Sunday, December 29, 2013

It's Not Such a Wonderful Life for Ayn Rand

Just over three years ago in a blog I wrote about the increase of intolerance in American culture, I shared a link from Joe Conason, who'd written a story on about the owners of a boardwalk establishment down in Seaside Heights, NJ called Lucky Leo's who'd put up a rather (racially) offensive caricature of President Obama for customers to hurl things at. 

Joe has a great eye for interesting stories and he's currently the editor-in-chief of The National Memo Website. 

I follow him on Twitter and the other day he forwarded a link (via Geoff9Cow@twitter) to a blog post that appeared on the Website about the strange revelation that author Ayn Rand helped the FBI to find communist undertones in the plot of Frank Capra's classic film, 'It's a Wonderful Life' as part of a wider government effort to expose subversive communist influences in Hollywood in the 40's and 50's.

Ayn (pronounced like sign) Rand’s name pops up fairly frequently on this blog mostly because so many right-wing thinkers and politicians tend to deify her like some kind of conservative visionary.

Rand was intelligent, well read, highly educated and professed a wide range of unusual philosophical beliefs. 

But her focus on the purpose of human existence revolving around the "virtue of selfishness", the supremacy of reason and her unwavering belief in free market laissez-faire capitalism as the answer to virtually everything is often held up by many conservatives to justify the extremist economic positions today's GOP embraces.

Stuff like slashing food stamp assistance to families, eliminating Social Security, opposing raising the minimum wage while being steadfast against raising taxes on the wealthiest - you know the drill-baby-drill. 

Like many scholars and members of academia I don't agree with most aspects of her philosophy, but she is none the less a highly influential writer and thinker who has shaped the perspectives of any number of well-known figures.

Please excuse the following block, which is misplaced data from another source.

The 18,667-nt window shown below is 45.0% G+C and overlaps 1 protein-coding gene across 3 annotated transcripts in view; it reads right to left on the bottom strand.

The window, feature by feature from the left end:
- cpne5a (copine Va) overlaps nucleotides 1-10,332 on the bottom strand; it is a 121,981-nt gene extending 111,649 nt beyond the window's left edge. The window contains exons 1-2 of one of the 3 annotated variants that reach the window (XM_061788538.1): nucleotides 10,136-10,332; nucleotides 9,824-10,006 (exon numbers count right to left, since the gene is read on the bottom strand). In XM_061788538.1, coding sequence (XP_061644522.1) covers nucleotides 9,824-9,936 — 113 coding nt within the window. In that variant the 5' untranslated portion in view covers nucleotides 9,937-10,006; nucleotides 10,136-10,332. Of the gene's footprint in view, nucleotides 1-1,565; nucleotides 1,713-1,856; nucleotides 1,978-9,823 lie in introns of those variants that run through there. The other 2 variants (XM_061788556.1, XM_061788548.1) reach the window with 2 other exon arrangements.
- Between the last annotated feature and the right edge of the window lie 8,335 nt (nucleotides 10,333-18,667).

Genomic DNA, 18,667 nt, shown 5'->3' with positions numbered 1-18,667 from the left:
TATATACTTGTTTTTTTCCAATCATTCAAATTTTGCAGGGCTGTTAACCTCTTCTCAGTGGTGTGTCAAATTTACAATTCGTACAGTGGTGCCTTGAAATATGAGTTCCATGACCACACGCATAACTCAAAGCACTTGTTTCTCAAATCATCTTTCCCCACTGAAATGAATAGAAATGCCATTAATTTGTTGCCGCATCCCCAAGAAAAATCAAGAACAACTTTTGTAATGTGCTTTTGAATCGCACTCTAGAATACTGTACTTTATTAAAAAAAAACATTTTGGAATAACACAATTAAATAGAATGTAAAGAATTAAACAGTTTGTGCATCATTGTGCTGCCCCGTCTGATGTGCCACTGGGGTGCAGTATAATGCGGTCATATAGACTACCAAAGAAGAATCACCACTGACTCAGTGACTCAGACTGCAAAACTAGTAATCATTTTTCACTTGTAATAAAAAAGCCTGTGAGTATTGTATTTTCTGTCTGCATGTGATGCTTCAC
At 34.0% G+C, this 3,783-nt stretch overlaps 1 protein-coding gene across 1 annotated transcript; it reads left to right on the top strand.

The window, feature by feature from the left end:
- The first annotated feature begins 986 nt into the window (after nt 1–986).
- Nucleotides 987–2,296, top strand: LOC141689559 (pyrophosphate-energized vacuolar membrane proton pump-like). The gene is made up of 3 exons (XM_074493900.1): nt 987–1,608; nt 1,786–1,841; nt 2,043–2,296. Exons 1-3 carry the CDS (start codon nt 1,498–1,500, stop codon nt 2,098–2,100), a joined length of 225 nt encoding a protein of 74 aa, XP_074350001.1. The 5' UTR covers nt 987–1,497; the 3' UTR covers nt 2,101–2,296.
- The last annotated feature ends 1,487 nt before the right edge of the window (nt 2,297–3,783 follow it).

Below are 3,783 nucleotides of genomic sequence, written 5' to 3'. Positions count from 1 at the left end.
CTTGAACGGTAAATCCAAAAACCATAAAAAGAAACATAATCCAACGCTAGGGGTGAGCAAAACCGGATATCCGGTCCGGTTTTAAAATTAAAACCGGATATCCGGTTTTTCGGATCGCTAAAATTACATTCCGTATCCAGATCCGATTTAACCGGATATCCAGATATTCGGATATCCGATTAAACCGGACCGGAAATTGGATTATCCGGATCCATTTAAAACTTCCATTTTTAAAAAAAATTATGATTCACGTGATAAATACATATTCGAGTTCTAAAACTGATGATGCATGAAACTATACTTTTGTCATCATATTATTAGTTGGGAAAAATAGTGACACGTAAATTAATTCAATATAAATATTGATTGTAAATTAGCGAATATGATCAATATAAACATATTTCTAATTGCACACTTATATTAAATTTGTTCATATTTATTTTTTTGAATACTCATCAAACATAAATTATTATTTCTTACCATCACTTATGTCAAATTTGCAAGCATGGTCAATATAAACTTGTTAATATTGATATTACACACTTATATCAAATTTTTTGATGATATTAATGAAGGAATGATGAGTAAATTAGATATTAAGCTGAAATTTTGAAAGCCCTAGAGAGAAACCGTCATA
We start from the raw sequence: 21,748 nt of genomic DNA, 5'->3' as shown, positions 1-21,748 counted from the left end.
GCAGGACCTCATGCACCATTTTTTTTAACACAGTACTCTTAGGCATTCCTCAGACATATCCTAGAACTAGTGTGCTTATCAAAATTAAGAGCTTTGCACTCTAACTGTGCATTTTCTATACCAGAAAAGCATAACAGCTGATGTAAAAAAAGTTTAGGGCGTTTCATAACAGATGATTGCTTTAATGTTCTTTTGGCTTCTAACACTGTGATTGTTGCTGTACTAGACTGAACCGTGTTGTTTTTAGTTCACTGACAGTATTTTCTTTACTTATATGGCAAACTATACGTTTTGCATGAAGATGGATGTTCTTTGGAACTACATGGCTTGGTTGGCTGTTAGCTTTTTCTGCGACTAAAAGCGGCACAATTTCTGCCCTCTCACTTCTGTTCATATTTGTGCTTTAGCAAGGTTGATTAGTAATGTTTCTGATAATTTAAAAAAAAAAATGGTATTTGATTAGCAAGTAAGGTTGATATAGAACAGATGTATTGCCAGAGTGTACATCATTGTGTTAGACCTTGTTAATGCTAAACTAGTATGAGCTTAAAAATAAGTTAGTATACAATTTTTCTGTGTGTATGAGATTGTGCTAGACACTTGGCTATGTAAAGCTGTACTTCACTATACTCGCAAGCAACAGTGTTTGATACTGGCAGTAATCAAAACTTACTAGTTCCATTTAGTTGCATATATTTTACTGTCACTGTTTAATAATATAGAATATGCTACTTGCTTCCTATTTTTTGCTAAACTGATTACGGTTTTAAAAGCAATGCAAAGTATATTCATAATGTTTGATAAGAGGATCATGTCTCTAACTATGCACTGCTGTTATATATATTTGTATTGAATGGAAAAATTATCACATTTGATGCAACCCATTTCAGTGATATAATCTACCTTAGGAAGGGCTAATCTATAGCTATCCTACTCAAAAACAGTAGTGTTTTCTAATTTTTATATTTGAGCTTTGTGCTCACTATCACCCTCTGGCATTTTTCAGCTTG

From former Fed chairman Alan Greenspan to failed vice presidential candidate and compassion-free budget hawk Congressman Paul Ryan - who cited her as an influential factor in deciding to run for political office and famously required all members of his Congressional staff to read Rand’s 'Atlas Shrugged'.

From my perspective as someone who studied the Constitution in depth in college, Rand's elevation of the self above all else just doesn't jibe with what the Framers of the Constitution envisioned for this nation. When I was young my parents taught me you helped your neighbor out, were charitable to the less fortunate and learned to put the needs of others above your own.
Rand's peculiar mix of philosophy dismissed such notions as "sentimental hogwash" (to quote Mr. Potter), much as her wholesale dismissal of religion and the attributes of faith. 

Without having studied her in depth, I can only suppose that the childhood trauma she endured during her upbringing in Russia had something to do with her rather severe views on the purpose of man.

She was born Alisa Zinov'yevna Rosenbaum in 1905, and the internal political upheavals and civil war that devastated Russia in the early part of the 20th century sadly ripped her family from their comfortable bourgeoisie existence and temporarily displaced them into a refugee status where she came to know hunger and deprivation.

I can't imagine what that was like so while I can disagree with her I can't really judge her.

It's possible that those traumatic childhood experiences coupled with her rabid desire for intellectual understanding and her 30 year addiction to Benzedrine (which she began taking to stay awake to meet a writing deadline to finish a draft of 'The Fountainhead') probably contributed to her propensity for dark mood swings and is likely reflected in the rather bleak fictional visions for humanity presented in her two most well known novels, 'The Fountainhead' and 'Atlas Shrugged’.